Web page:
The Court noted that the Russian Constitutional Court had argued, in another case concerning the restrictions on visits for life prisoners, that those restrictions did not go beyond those resulting from the very essence of imprisonment. The Court was not persuaded by that argument, since the regime did impose restrictions which made Mr.Khoroshenko’s situation considerably worse than that of an average prisoner in Russia serving a long-term sentence.
During the strict regime of imprisonment Mr Khoroshenko had been allowed to have no more than one cell mate and had served his sentence separately from other detainees. In other cases, the Court had already held that all forms of solitary confinement without appropriate mental and physical stimulation were likely to have damaging effects in the long run, resulting in a deterioration of mental faculties and social abilities. The Court was struck by both the severity and the long duration, of ten years, of Mr.Khoroshenko’s prison regime.
The Court underlined that in its case-law it had consistently taken the position that prisoners in general continued to enjoy all the fundamental rights and freedoms guaranteed by the Convention except for the right to liberty. The principle of proportionality required that, where severe measures limiting Convention rights were applied, there had to be a discernible and sufficient link between the application of those measures and the conduct and circumstances of the individual concerned. The Court found that the Russian legislation as applied in Mr.Khoroshenko’s case had not taken his interest and the interest of his family members into account, as was required by Article 8. While the Russian Government, in their written observations, had stated that the restrictions aimed at the “restoration of justice, reform and the prevention of new crimes”, during the hearing before the Court, the Government had explicitly acknowledged that Mr.Khoroshenko’s prison regime did not pursue the aim of reintegration but was aimed at isolating him. The Court found that the strict nature of the regime prevented life prisoners from maintaining contact with their families and thus seriously complicated their social reintegration and rehabilitation. In that context, the Court pointed to the recommendations of the Council of Europe’s Committee for the Prevention of Torture and Inhuman or Degrading Treatment or Punishment(CPT) to the effect that long-term prison regimes “should seek to compensate [for the de-socialising effects of imprisonment] in a positive and proactive way.”This aim was moreover consonant with the relevant instrument of international law.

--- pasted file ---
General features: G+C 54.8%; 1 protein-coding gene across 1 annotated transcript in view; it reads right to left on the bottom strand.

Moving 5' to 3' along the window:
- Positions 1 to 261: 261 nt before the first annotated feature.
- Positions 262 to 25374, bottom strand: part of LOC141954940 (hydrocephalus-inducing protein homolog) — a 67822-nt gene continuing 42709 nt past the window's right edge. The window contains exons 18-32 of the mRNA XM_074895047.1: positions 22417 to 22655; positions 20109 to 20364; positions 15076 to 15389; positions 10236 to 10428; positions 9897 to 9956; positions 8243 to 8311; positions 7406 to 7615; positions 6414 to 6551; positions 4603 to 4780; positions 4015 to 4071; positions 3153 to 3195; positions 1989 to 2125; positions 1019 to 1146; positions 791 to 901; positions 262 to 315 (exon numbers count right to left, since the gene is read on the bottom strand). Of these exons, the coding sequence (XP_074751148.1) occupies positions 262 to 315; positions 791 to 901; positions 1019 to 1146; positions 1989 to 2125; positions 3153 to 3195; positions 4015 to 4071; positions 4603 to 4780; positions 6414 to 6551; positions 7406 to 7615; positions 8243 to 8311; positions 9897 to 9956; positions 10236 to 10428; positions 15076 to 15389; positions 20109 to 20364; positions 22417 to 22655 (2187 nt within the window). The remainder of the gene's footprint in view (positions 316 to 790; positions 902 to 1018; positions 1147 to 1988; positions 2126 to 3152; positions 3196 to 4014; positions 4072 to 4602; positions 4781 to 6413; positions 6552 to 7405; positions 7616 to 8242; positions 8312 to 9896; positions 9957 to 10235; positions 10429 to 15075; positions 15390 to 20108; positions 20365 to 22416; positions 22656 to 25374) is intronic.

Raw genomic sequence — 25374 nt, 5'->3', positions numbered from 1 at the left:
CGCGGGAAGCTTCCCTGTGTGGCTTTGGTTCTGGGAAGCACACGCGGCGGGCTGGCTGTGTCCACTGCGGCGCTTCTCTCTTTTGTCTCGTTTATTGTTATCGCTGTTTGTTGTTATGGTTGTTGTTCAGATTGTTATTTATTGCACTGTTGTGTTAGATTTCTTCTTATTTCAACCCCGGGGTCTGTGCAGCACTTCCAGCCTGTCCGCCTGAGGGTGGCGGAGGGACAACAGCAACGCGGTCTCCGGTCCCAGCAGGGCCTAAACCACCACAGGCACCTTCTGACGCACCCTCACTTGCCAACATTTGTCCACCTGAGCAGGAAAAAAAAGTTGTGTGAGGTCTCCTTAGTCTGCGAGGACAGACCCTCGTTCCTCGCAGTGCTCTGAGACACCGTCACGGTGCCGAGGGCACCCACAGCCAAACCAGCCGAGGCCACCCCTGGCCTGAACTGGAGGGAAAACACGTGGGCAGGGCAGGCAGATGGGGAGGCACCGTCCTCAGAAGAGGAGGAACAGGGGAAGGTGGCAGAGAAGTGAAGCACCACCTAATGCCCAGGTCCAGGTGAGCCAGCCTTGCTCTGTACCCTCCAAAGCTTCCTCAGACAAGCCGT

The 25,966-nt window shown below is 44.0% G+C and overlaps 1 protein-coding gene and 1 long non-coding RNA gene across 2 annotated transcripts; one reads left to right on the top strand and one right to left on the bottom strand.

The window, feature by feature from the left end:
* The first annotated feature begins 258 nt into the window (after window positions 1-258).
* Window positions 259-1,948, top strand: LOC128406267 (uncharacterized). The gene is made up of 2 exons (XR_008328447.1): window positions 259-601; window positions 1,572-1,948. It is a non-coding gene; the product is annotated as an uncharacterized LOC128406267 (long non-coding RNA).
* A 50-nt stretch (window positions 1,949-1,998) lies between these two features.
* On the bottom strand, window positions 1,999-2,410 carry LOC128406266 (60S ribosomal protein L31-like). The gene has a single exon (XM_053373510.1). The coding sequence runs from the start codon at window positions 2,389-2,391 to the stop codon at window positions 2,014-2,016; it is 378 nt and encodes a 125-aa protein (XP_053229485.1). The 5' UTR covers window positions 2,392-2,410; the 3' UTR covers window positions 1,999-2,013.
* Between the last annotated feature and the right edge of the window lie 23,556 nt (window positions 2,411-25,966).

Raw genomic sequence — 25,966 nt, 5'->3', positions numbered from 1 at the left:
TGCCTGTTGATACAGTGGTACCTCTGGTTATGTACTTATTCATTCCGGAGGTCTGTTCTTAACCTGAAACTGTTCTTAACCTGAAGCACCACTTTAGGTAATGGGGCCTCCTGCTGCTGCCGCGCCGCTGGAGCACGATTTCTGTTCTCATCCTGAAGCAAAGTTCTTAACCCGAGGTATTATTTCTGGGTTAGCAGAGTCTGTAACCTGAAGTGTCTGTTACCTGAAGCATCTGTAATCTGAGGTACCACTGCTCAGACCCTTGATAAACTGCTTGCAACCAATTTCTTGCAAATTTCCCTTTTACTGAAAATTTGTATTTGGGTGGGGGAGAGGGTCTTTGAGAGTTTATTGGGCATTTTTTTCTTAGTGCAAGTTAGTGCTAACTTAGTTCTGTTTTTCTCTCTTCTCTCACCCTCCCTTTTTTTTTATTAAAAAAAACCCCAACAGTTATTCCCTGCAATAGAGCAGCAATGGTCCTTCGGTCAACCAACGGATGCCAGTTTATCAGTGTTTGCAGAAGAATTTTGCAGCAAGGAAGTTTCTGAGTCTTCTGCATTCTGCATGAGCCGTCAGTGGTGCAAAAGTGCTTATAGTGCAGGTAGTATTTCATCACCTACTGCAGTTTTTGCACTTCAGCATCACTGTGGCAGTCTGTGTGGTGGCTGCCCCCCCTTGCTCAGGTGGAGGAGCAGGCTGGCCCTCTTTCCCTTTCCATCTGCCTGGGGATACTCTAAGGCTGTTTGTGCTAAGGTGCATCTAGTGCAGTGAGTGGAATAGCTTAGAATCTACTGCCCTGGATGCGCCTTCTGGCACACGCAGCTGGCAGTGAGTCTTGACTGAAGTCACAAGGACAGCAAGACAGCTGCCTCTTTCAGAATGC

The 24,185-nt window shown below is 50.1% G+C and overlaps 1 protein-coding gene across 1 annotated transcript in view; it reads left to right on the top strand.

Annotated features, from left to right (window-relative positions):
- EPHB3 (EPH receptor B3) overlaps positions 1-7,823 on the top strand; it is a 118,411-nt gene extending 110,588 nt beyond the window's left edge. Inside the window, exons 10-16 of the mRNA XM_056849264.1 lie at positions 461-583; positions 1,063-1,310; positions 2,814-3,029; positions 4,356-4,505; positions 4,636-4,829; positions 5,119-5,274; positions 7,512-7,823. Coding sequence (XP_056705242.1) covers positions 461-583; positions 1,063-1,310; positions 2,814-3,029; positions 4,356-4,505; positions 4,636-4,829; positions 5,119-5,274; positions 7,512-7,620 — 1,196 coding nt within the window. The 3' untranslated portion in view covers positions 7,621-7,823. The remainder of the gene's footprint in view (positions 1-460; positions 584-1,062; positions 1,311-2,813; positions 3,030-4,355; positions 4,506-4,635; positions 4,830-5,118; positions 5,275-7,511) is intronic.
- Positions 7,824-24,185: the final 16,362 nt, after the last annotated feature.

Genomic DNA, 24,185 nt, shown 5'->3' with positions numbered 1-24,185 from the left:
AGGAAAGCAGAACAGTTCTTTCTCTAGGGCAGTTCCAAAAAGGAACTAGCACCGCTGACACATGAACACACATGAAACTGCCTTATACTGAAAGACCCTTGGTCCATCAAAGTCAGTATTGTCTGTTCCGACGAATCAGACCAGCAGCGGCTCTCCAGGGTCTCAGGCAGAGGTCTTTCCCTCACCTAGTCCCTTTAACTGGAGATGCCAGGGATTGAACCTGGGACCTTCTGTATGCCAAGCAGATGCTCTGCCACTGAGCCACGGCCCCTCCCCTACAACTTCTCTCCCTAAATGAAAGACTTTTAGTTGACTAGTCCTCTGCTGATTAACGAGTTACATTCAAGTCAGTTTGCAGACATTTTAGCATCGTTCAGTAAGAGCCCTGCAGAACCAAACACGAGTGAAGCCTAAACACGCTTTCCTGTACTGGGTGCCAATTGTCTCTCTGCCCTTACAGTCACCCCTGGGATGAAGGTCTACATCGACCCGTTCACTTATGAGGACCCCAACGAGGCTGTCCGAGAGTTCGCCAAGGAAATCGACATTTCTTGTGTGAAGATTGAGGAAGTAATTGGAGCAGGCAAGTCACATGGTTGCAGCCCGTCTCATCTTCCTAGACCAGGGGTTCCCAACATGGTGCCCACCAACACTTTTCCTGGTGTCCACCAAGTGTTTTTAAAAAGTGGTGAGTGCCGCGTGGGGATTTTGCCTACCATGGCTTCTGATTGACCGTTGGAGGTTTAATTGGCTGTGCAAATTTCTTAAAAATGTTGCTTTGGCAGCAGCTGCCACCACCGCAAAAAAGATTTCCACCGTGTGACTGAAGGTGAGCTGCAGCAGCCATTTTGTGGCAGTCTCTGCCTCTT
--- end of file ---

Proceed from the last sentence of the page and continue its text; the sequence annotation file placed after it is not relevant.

In conclusion, the interference with Mr.Khoroshenko’s right to respect for his private and family life had been disproportionate to the aims invoked by the Russian Government. The Court added that the strict regime, with its complete ban on physical contact with visit or sand with conversations being overheard by a prison guard at all times, had contributed to Mr.Khoroshenko’s inability to establish close bonds with his son during a crucial period of the latter’s early life. Russia had thus overstepped its margin of appreciation in this field. Accordingly, there had been a violation of Article 8. In view of that finding, the Court did not see a reason for separately examining the complaints under Article 14. Just satisfaction(Article 41). The Court held that Russia was to pay Mr.Khoroshenko 6,000 Euros (EUR) in respect of non-pecuniary damage andEUR11,675in respect of costs and expenses.

Separate opinion
Judges Pinto de Albuquerque and Turković expressed a joint concurring opinion, which is annexed to the judgment.

Source: ECHR press release